Jewish World Review July 1, 2004 / 12 Tamuz, 5764

Lloyd Garver

JWR's Pundits
World Editorial
Cartoon Showcase

Mallard Fillmore

Michael Barone
Mona Charen
Linda Chavez
Ann Coulter
Greg Crosby
Larry Elder
Don Feder
Suzanne Fields
James Glassman
Paul Greenberg
Bob Greene
Betsy Hart
Nat Hentoff
David Horowitz
Marianne Jennings
Michael Kelly
Mort Kondracke
Ch. Krauthammer
Lawrence Kudlow
Dr. Laura
John Leo
Michelle Malkin
Jackie Mason
Chris Matthews
Michael Medved
Kathleen Parker
Wes Pruden
Sam Schulman
Amity Shlaes
Roger Simon
Tony Snow
Thomas Sowell
Cal Thomas
Jonathan S. Tobin
Ben Wattenberg
George Will
Bruce Williams
Walter Williams
Mort Zuckerman

Consumer Reports

College Kids: They're Ba'aaack | Like many parents, my wife and I have our college-age kids back home for the summer. While they were away, we missed them and were proud of their accomplishments. We beamed when we saw evidence of a newfound independence. We were pleased as they bravely tried new things. When we visited them at school, we could actually have a conversation with them without getting any snide remarks or rolling of the eyes. We marveled at the responsibility and maturity they demonstrated away from home. I just have one question: What happens to all that independence and maturity the second they walk back into our houses?

Away, they can figure out how to get around new and even foreign cities immediately. At home, there are times when they can't navigate the route from the couch to the ringing telephone. At school, they can read "War and Peace" in the original Russian, but at home, they can't seem to read "Help Wanted" in the window of the local Radio Shack. They can instantly see the solutions to difficult mathematical problems, but they can't see those dirty clothes that they step over on their way out of the house. In the dorm, they're able to share the tiniest living quarters, but they feel their space is constantly being invaded in a three-bedroom house.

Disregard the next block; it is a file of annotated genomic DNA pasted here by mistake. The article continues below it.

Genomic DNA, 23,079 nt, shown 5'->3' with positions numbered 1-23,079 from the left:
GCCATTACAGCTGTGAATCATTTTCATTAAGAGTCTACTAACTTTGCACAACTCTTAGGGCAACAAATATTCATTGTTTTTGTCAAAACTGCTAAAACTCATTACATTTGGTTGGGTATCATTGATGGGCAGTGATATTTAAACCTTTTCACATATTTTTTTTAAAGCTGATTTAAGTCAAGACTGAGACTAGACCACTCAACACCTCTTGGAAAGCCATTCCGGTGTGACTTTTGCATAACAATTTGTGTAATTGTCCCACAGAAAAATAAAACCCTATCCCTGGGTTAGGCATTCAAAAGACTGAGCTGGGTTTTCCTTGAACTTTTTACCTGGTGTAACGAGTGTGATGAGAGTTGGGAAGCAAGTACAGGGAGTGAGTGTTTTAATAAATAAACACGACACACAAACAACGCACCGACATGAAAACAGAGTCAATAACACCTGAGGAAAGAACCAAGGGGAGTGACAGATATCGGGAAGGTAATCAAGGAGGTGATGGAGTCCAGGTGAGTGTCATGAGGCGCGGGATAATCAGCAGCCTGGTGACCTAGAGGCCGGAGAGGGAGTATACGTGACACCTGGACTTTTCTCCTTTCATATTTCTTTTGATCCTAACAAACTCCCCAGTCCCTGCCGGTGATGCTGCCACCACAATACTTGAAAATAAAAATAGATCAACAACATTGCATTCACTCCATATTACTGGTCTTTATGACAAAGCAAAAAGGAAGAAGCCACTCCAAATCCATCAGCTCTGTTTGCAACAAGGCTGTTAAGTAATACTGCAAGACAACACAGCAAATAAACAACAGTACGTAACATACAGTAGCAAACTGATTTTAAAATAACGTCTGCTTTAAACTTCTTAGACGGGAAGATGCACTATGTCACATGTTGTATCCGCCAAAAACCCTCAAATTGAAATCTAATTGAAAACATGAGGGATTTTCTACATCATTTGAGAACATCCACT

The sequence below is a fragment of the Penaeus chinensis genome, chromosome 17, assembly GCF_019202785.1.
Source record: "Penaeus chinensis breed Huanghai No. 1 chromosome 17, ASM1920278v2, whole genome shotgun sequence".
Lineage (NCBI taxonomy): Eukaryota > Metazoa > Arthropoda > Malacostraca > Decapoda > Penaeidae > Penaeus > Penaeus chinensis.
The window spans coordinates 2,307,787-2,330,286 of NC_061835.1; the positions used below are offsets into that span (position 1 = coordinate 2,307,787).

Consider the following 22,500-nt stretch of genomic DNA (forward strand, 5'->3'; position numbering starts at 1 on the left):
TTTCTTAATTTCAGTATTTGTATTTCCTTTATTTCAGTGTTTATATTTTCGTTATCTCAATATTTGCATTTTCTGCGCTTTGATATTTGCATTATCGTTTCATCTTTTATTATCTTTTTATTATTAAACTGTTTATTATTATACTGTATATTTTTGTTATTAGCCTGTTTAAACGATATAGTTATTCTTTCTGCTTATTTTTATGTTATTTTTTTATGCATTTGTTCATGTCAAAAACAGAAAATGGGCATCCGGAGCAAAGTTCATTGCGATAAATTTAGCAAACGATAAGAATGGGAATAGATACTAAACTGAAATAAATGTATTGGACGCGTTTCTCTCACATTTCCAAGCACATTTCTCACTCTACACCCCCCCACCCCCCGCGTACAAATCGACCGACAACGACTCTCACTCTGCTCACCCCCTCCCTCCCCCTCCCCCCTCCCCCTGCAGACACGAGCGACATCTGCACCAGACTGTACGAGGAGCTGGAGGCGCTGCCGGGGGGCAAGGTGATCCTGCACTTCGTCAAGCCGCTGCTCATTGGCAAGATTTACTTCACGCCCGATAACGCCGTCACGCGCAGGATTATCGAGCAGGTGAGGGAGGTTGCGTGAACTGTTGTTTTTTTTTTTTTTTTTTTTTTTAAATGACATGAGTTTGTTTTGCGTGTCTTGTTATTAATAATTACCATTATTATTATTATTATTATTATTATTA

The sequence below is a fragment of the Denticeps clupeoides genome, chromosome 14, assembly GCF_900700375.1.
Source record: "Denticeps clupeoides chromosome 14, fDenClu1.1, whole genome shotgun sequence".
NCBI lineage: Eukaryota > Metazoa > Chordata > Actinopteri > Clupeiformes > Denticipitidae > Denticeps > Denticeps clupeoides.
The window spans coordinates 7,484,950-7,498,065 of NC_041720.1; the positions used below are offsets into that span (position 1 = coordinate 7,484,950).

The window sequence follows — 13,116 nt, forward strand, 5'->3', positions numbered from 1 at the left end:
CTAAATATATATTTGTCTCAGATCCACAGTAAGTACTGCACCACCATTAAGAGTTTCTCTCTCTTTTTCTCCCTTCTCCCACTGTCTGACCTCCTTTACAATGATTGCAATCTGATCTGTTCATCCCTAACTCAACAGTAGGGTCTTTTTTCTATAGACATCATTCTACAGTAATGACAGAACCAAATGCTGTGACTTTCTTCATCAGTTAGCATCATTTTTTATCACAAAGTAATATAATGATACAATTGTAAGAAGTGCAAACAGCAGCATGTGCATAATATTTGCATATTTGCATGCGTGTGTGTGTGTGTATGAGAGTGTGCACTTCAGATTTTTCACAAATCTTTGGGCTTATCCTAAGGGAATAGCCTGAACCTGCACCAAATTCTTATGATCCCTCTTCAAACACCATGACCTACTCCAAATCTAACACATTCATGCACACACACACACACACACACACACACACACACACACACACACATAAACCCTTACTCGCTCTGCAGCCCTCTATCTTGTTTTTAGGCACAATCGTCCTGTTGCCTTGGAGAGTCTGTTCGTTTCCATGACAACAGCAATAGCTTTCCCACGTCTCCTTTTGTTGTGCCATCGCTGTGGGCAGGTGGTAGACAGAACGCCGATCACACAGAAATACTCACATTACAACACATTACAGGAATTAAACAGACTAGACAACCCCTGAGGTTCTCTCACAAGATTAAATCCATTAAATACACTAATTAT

For months, they're able to feed themselves, do their laundry, make appointments, and pay their bills. By the third day they're home, we're doing these things for them. Why? Do colleges offer a secret course called, "How To Get Away With As Much As Possible During The Summer?" Or maybe they act this way because they feel sorry for us, and want us to still feel needed. Nah, that can't be it.

Donate to JWR

I tried to look at this from college kids' point of view. (Of course, I couldn't use that point of view until after noon.) First of all, parents also regress during the summer. Often they just automatically go back to doing things for their kids. And if we offer to make their breakfast, do their laundry, or make phone calls for them, they're not going to say, "No, thanks, you just relax. I prefer to do all that myself."

And let's remember that they've been completely on their own for months, and suddenly we're asking them questions like, "How did you sleep?" "Is something wrong today?" "You call that a breakfast?" When they were away, somehow without our questioning, they managed to eat, sleep, and get through the day.